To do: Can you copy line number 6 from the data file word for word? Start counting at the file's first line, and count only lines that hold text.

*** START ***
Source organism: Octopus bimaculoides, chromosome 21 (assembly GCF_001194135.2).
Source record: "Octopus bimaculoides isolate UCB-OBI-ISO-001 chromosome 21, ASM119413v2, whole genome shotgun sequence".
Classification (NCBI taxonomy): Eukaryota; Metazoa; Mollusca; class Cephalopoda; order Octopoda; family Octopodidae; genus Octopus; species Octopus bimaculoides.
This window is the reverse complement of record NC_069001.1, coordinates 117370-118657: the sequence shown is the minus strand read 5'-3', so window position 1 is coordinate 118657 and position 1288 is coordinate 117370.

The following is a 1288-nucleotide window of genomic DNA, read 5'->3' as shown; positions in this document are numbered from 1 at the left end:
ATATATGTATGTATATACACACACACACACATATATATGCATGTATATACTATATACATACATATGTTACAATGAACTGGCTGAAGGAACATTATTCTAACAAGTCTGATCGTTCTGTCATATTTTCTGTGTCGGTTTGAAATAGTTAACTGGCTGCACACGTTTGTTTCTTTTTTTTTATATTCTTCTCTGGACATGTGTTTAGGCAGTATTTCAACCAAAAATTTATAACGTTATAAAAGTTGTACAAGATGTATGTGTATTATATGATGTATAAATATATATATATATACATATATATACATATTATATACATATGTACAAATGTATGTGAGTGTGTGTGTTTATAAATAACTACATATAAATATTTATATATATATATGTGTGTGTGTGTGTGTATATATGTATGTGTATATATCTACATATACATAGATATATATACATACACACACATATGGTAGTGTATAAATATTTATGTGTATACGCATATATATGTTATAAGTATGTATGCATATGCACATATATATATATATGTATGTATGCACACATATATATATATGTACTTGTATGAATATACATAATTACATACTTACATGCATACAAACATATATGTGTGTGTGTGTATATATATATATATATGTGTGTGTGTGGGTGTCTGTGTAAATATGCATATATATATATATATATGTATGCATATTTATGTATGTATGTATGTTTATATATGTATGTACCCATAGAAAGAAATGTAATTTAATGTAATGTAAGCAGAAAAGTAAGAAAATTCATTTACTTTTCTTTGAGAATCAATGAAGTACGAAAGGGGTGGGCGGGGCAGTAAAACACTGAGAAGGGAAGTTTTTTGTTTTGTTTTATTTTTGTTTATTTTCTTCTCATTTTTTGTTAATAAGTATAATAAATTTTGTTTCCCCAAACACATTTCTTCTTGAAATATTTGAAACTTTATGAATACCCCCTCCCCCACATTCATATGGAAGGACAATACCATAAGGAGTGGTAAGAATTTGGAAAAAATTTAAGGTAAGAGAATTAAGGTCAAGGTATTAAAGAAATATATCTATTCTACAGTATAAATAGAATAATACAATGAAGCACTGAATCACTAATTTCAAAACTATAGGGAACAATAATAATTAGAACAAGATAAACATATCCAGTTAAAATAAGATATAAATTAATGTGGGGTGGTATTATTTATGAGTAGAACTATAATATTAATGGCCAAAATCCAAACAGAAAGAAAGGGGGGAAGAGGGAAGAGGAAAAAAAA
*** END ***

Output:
ATATATGTATGTATATACACACACACACACATATATATGCATGTATATACTATATACATACATATGTTACAATGAACTGGCTGAAGGAACATTATTCTAACAAGTCTGATCGTTCTGTCATATTTTCTGTGTCGGTTTGAAATAGTTAACTGGCTGCACACGTTTGTTTCTTTTTTTTTATATTCTTCTCTGGACATGTGTTTAGGCAGTATTTCAACCAAAAATTTATAACGTTATAAAAGTTGTACAAGATGTATGTGTATTATATGATGTATAAATATATATATATATACATATATATACATATTATATACATATGTACAAATGTATGTGAGTGTGTGTGTTTATAAATAACTACATATAAATATTTATATATATATATGTGTGTGTGTGTGTGTATATATGTATGTGTATATATCTACATATACATAGATATATATACATACACACACATATGGTAGTGTATAAATATTTATGTGTATACGCATATATATGTTATAAGTATGTATGCATATGCACATATATATATATATGTATGTATGCACACATATATATATATGTACTTGTATGAATATACATAATTACATACTTACATGCATACAAACATATATGTGTGTGTGTGTATATATATATATATATGTGTGTGTGTGGGTGTCTGTGTAAATATGCATATATATATATATATATGTATGCATATTTATGTATGTATGTATGTTTATATATGTATGTACCCATAGAAAGAAATGTAATTTAATGTAATGTAAGCAGAAAAGTAAGAAAATTCATTTACTTTTCTTTGAGAATCAATGAAGTACGAAAGGGGTGGGCGGGGCAGTAAAACACTGAGAAGGGAAGTTTTTTGTTTTGTTTTATTTTTGTTTATTTTCTTCTCATTTTTTGTTAATAAGTATAATAAATTTTGTTTCCCCAAACACATTTCTTCTTGAAATATTTGAAACTTTATGAATACCCCCTCCCCCACATTCATATGGAAGGACAATACCATAAGGAGTGGTAAGAATTTGGAAAAAATTTAAGGTAAGAGAATTAAGGTCAAGGTATTAAAGAAATATATCTATTCTACAGTATAAATAGAATAATACAATGAAGCACTGAATCACTAATTTCAAAACTATAGGGAACAATAATAATTAGAACAAGATAAACATATCCAGTTAAAATAAGATATAAATTAATGTGGGGTGGTATTATTTATGAGTAGAACTATAATATTAATGGCCAAAATCCAAACAGAAAGAAAGGGGGGAAGAGGGAAGAGGAAAAAAAA